Tag Archives: historic preservation

Penn Museum and Penn Cultural Heritage Center

My son invited me to celebrate Mother’s Day in “the city”, which in our case means Philadelphia. This is where we went:

Penn Museum

Hello India

I highly recommend both the Penn Museum and this special exhibit! First, the Museum. What a beautiful place! If you need peace and quiet and beauty, here it is. I think you can dine in the cafe without even entering the exhibit area.

Our first stop was the special exhibit “Cultures in the Crossfire”. One of the heartbreaking aspects of war is the destruction of artifacts, buildings and neighborhoods – all the things that make up a way of life. People are displaced. Language and identify become blurred. This is what the Cultural Heritage Center has to say about itself: “…(our) mission is to activate conversations about why the past is important…” The stories from Iraq and Syria conveyed in this exhibition are very sad.

We moved on to one of the classic permanent exhibits. Who can resist mummies?

Finally, we visited an additional special exhibit, “Native American Voices: The People – Here and Now”. I especially admired the contemporary silver jewelry.

We decided to continue the multicultural theme of our day by dining at an Indian restaurant with a great buffet, the “New Delhi” at 4004 Chestnut Street. Highly recommended! Let’s not forget that culture includes food.

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New Jersey Hall of Fame Red Carpet Induction Ceremony – May 7, 2017

New Jersey has a Hall of Fame!

The New Jersey Hall of Fame?! Some of us are ambivalent about New Jersey, to put it mildly. I’ve lived here 42 years. Time to admit that if it really bothered me, I would have managed to move. But I’m not doing that. Retirement is upon me, and I plan to spend it here.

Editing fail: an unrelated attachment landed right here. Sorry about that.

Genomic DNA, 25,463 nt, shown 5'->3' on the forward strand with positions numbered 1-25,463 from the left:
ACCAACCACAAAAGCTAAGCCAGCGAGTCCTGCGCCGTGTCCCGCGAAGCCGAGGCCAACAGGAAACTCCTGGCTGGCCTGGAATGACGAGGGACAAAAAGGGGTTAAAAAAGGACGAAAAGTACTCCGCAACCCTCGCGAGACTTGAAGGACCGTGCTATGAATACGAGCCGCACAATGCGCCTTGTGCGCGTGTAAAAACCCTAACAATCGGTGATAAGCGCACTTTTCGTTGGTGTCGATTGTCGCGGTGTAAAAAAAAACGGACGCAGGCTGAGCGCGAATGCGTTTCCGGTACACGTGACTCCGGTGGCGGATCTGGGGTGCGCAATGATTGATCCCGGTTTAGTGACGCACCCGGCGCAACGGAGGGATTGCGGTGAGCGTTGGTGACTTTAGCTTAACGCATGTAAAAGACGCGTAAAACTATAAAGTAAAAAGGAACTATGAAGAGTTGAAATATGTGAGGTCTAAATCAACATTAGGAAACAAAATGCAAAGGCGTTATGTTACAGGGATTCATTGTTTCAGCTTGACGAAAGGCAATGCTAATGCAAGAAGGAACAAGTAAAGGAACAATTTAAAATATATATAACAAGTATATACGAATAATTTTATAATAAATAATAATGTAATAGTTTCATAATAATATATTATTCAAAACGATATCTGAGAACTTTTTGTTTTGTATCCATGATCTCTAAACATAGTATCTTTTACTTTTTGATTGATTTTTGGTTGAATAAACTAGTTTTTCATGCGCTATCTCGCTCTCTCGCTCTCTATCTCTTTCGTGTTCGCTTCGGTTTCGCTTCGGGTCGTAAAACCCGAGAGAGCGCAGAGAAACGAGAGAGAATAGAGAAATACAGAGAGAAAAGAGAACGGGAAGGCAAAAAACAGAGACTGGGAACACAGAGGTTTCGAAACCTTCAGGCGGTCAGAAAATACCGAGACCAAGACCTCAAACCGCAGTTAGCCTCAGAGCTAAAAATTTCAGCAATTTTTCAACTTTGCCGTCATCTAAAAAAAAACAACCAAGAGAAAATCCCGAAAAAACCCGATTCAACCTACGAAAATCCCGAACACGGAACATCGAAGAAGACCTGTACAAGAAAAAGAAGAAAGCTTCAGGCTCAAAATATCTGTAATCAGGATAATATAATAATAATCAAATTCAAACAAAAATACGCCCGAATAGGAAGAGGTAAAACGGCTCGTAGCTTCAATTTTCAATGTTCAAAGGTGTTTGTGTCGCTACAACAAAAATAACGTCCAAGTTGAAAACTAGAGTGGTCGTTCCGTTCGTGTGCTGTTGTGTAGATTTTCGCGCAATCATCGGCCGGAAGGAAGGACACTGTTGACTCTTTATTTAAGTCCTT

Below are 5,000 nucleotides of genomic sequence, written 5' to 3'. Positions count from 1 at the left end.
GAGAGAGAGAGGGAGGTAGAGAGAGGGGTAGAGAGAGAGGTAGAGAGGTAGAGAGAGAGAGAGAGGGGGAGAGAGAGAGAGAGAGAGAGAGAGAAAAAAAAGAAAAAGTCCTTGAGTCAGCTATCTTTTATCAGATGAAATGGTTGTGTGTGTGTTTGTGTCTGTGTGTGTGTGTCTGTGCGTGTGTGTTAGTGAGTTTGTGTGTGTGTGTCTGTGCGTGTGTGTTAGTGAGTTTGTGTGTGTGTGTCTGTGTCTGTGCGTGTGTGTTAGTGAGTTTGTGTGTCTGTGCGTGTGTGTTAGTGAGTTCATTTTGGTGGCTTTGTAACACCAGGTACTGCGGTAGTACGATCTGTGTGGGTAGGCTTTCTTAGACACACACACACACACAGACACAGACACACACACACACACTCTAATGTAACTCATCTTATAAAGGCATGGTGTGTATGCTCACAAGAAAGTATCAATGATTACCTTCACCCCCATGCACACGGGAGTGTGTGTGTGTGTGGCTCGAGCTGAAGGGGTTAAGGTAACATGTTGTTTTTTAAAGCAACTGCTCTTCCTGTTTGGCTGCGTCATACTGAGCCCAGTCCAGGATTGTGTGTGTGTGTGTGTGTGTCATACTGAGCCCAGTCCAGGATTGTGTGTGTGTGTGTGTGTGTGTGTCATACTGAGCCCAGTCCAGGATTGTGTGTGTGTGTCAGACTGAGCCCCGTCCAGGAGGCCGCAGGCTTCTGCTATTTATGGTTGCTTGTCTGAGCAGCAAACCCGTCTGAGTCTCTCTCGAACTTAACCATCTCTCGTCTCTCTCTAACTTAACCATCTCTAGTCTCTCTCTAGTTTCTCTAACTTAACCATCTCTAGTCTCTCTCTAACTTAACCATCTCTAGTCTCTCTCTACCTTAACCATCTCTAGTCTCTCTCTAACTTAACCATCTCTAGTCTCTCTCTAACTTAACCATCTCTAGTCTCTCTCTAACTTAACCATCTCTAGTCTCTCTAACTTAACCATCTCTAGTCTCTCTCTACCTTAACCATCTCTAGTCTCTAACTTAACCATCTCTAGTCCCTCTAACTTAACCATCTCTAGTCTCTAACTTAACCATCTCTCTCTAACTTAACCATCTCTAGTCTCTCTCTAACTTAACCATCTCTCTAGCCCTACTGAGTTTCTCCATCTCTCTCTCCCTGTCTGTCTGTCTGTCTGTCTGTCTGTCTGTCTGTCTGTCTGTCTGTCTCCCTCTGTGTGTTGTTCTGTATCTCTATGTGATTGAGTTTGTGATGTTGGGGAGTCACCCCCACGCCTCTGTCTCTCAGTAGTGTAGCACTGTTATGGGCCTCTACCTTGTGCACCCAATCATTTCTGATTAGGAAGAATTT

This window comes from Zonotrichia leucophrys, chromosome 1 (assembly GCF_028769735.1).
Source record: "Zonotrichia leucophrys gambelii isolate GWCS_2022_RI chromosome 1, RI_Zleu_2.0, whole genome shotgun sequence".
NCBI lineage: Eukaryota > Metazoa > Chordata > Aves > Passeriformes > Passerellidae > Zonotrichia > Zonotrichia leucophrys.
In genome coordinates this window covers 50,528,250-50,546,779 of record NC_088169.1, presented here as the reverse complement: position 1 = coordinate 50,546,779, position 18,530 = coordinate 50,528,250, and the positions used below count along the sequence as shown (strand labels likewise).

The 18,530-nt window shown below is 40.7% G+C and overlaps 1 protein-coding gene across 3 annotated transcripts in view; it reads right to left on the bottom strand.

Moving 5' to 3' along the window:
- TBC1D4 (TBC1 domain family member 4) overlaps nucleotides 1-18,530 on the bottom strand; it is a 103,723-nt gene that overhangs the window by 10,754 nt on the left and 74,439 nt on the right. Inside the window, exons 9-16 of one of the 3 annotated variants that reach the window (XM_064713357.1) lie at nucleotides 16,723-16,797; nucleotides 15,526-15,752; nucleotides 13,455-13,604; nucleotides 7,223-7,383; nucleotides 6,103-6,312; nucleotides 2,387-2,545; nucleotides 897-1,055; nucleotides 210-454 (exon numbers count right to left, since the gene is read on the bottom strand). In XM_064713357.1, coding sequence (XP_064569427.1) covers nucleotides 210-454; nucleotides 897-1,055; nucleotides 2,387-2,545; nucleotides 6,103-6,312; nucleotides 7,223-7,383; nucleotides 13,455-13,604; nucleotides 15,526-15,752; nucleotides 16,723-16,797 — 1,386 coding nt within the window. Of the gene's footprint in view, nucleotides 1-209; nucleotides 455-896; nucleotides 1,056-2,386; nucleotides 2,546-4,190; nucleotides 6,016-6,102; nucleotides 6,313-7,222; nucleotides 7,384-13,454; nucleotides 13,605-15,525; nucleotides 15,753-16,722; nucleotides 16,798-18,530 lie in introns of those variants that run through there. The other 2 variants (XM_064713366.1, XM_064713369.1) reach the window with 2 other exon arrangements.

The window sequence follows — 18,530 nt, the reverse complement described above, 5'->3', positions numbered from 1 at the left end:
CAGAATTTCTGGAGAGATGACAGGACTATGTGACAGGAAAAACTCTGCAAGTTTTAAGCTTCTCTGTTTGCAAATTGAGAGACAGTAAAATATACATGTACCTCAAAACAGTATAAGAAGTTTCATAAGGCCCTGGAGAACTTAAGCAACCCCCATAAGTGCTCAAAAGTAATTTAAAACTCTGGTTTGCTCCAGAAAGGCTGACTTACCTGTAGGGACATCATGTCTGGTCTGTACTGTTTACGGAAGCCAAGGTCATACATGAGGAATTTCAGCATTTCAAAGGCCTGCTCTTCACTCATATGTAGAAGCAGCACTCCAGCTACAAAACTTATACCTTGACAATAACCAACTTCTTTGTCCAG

So I can’t argue with the Hall of Fame as a way to celebrate people who, in various ways, contribute to the quality of life in our state. How are Hall of Fame honorees chosen? As I understand it, they are put forward by high school students, selected by a nominating committee, and voted on by the public during a period of several months. In other words, a “popularity contest”. Supporters of a particular candidate drum up votes. I’ve never like being on the receiving end of that type of request. Not sure I could come up with a better system…

What was the induction ceremony like? Glitzy. Sentimental. Upbeat. Each honoree was presented (introduced) by a close associate. Connie Chung was introduced by her husband. Author Carol Higgens Clark by her mother. (I’m looking forward to sampling her mysteries.) Three awards were posthumous, including one to a man who, sadly, died between the time he was selected and the Induction Ceremony.

The Hall of Fame categories are as follows:

  • Arts and Letters
  • Enterprise
  • Performing Arts – four honorees this year!
  • Public Service
  • Sports
  • Unsung Heros

You don’t have to be born in New Jersey.

The induction ceremony (I think I would call it a gala) was held at the Paramount Theatre in Asbury Park, at the shore. If there’s a NJ list of “top ten building preservation projects”, the Paramount should be on it. It’s a big, old concert hall with good acoustics for rock and roll. What more could you ask for in the state that gave you Bruce Springsteen?